Interview
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"In defense of our interests, it's our duty to stop the disintegration of democracy"
Biden's Ambassador to the OAS Frank Mora talks about the authoritarian alternatives that are emerging throughout the continent, including the US, as a result of discontent. An in-depth dialogue on a crucial problem.

Francisco Frank Mora combines academic practice and practical management like few people. He have studied the often problematic relationship between the United States and Latin America in detail. He wrote several articles and five books about it, including the one summarizing the bond entitled "Neighborly Adversaries." But he was also Deputy Assistant Secretary of Defense for the Western Hemisphere during the administration of Democract Barack Obama and, for almost a year, he has been the US Ambassador to the Organization of American States. To access this key position in US Foreign Affairs Policy towards the continent, Mora was nominated by Joe Biden, and he achieved the majority support of the Senate. In an exclusive dialogue with LPO, this Cuban-American reflects without euphemisms about democracy distrust, the immigration and fentanyl crisis, plus the United States' view of Latin America.

9 months after taking office as Ambassador to the OAS, What is the political map of the continent?

Since we arrived at the OAS, we had two or three priorities, consistent with President Biden's policy. First, strengthen the institution and give it credibility. During the campaign and adminsitration, the President and the Secretary of State Antony Blinken, both in Washington and at the United Nations, spoke a lot about the importance of international alliances, of strengthening and using multilateral institutions to face the common challenges we have, like climate change. I pick that up, it's my way.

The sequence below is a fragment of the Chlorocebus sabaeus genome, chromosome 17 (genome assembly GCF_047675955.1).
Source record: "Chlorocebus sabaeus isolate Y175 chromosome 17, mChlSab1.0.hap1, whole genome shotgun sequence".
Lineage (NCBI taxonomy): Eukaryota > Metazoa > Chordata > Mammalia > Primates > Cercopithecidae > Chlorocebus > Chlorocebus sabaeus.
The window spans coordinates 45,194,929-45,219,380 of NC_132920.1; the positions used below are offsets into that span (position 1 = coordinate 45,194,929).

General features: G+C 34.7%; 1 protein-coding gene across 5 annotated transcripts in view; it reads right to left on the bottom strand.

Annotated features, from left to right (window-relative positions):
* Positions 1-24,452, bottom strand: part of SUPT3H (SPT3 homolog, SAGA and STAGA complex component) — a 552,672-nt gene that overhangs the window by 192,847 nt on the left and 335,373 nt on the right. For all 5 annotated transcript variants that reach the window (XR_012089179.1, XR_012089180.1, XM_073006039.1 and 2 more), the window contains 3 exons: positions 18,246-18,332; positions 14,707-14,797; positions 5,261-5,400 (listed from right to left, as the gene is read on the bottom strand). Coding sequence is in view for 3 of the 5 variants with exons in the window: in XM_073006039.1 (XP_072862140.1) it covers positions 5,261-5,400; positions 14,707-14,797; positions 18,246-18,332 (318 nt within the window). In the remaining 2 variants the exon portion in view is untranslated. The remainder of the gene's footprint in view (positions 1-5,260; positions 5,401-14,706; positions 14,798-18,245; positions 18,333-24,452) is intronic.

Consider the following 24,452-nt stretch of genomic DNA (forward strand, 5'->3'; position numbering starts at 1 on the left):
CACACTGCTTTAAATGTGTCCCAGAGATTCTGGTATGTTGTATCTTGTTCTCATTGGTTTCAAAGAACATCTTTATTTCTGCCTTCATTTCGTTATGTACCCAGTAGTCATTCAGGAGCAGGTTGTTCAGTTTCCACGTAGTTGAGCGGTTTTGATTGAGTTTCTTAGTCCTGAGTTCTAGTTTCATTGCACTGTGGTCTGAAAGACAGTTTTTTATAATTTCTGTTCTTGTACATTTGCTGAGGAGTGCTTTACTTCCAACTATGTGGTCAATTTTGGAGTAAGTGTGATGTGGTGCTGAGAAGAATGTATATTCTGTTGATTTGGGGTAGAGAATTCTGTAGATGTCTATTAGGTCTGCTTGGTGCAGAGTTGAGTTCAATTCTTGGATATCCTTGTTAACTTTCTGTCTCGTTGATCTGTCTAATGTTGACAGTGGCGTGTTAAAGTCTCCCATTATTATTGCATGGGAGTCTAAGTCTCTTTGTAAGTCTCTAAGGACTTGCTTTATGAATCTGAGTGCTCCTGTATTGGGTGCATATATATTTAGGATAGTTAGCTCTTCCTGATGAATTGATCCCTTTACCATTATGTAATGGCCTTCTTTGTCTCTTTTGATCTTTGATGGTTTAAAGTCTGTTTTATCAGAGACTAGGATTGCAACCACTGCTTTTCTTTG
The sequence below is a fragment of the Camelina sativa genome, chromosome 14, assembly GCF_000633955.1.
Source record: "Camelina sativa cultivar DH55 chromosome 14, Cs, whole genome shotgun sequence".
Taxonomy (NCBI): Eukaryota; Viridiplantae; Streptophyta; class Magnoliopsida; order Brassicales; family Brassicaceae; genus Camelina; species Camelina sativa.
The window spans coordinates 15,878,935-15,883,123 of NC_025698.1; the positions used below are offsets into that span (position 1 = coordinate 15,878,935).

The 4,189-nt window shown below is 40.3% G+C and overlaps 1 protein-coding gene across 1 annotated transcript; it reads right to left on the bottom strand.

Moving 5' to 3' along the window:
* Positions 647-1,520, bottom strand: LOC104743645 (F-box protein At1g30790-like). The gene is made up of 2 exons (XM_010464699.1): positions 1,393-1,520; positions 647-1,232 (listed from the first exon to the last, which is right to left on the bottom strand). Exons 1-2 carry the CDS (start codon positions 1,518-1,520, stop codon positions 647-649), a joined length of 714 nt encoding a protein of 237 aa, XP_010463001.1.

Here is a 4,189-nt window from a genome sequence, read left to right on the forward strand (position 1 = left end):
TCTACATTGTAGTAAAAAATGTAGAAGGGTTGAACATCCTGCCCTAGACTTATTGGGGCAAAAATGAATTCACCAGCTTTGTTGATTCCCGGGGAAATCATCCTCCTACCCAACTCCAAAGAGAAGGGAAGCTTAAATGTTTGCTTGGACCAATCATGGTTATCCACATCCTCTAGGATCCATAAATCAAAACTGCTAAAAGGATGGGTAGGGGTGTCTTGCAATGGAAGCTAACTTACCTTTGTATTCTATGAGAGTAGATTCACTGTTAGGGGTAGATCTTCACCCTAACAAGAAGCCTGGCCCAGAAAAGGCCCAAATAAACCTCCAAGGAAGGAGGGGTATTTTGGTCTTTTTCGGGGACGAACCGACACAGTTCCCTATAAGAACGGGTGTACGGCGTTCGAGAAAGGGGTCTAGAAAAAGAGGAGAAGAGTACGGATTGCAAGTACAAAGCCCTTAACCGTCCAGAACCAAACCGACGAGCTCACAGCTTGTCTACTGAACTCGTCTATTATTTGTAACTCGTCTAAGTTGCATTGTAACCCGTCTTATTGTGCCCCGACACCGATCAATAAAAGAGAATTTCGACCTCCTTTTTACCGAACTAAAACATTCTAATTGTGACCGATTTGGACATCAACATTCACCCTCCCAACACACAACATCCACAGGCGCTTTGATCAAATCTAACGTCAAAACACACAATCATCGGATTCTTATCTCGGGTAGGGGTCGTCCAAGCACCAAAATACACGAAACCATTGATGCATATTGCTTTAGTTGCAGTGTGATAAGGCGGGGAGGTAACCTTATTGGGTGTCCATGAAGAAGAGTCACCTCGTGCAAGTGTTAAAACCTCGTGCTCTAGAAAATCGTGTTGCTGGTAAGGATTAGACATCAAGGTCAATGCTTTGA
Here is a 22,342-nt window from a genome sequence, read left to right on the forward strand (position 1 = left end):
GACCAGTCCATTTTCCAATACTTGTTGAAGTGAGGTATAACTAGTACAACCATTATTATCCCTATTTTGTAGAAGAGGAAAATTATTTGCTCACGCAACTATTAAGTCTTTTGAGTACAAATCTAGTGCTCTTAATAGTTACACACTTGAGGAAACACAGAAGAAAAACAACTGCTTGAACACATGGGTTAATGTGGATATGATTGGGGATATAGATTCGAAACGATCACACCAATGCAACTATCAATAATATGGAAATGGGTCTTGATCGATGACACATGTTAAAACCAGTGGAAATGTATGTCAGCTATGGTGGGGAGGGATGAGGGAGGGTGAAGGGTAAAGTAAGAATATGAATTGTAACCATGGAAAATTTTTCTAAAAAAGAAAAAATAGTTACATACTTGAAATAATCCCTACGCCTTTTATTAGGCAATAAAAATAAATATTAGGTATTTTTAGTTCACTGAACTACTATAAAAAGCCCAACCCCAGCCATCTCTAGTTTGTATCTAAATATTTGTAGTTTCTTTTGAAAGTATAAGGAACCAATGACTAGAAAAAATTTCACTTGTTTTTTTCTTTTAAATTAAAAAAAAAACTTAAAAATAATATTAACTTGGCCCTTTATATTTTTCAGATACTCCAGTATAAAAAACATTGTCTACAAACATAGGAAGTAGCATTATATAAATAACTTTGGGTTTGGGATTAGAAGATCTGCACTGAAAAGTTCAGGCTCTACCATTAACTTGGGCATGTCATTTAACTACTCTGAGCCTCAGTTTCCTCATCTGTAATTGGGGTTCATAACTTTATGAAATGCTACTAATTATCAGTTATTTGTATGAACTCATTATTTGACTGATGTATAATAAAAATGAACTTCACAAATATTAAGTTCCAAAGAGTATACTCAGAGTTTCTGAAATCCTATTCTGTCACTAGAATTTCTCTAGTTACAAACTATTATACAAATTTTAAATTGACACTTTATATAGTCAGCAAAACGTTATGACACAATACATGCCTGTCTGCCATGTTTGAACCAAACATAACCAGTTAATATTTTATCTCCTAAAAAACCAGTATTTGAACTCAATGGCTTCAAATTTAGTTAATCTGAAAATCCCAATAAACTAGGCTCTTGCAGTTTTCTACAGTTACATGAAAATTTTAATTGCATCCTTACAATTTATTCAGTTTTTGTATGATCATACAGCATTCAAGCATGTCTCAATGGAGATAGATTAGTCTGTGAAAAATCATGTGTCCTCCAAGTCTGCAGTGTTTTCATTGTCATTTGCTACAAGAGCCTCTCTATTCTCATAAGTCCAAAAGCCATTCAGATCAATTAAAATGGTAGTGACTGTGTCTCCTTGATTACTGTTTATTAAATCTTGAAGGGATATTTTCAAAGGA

What is your specific objective as a delegate to the OAS?

Regarding the OAS, it is important to demonstrate that it has an impact, that it can have more impact on the lives of citizens of the Americas, including the United States. We have been in that process of demonstrating it, which is partly a communication challenge as well. A challenge to communicate and let the press and governments know the importance of the institution in solving a series of problems. One of them, the other priority, is the issue of democracy. The President himself spoke about it focused here in the United States. There is an erosion in democratic governance in the region, including the US.

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How do you define this crisis of democratic governance?

There is great distrust in democratic institutions, in political parties, and the Judiciary. And we have not only the obligation, but rather in defense of our interests, to mitigate and stop this process of erosion that we are seeing, that of disintegration of democracy.